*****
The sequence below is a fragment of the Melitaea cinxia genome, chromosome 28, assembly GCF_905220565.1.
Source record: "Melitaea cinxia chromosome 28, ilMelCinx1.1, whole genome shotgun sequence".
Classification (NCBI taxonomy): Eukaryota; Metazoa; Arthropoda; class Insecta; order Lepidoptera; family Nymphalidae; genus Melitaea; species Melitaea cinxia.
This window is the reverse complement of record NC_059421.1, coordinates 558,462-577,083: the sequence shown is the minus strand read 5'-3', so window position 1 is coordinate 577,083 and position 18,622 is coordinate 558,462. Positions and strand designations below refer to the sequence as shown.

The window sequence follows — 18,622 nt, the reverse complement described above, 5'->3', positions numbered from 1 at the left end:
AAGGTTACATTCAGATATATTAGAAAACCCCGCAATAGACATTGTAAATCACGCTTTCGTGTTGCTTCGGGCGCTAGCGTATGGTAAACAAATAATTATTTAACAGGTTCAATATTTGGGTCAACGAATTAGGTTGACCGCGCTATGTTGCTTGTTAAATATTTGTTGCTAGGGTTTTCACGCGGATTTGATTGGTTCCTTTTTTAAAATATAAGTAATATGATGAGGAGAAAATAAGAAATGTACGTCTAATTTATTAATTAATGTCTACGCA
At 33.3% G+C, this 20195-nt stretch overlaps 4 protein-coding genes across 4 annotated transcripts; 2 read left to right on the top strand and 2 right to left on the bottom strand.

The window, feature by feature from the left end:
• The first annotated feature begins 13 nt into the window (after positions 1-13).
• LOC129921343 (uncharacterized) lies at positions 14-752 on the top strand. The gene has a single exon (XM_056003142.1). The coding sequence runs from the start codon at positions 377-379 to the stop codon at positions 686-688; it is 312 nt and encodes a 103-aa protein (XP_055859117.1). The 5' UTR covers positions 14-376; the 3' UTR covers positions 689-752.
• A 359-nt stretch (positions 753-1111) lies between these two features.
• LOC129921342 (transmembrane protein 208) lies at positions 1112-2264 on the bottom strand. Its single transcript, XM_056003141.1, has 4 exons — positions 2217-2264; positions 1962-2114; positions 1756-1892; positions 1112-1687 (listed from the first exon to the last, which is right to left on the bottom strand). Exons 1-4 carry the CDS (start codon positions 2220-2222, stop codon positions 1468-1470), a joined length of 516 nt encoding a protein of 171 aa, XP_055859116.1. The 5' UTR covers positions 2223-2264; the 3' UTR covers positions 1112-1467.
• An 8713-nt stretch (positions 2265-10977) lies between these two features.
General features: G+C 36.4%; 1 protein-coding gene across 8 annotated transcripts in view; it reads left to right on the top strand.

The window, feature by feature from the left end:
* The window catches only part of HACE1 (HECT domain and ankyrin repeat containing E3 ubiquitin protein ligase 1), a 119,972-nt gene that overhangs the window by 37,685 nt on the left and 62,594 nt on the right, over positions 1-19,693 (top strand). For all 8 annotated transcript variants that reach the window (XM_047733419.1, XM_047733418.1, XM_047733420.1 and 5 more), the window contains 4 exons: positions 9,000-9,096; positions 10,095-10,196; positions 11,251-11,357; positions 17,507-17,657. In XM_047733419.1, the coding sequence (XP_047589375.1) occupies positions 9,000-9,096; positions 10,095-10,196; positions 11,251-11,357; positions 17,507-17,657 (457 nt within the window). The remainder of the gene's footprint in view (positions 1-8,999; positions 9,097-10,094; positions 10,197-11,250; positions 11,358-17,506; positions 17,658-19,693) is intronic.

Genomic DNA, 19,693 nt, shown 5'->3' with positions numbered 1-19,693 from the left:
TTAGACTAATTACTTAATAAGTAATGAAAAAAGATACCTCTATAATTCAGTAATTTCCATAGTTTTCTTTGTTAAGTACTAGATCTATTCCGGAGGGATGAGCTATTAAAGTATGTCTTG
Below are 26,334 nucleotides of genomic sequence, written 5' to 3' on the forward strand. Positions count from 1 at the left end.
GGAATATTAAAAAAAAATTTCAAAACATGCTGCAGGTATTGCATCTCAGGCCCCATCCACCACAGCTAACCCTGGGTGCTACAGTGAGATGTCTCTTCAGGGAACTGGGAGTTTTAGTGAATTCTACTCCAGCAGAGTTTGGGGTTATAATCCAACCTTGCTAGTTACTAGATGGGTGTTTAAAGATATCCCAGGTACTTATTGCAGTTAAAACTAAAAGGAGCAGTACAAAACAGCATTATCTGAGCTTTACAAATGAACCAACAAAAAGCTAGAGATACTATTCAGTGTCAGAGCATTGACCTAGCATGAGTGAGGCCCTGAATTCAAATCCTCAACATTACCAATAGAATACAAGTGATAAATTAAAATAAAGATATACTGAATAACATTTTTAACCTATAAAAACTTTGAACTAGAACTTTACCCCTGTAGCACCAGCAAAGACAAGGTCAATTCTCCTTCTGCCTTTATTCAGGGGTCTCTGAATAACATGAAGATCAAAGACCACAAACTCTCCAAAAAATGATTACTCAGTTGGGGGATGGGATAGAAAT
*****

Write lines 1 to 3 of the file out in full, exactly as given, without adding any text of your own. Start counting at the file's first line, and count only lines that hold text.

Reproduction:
The sequence below is a fragment of the Melitaea cinxia genome, chromosome 28, assembly GCF_905220565.1.
Source record: "Melitaea cinxia chromosome 28, ilMelCinx1.1, whole genome shotgun sequence".
Classification (NCBI taxonomy): Eukaryota; Metazoa; Arthropoda; class Insecta; order Lepidoptera; family Nymphalidae; genus Melitaea; species Melitaea cinxia.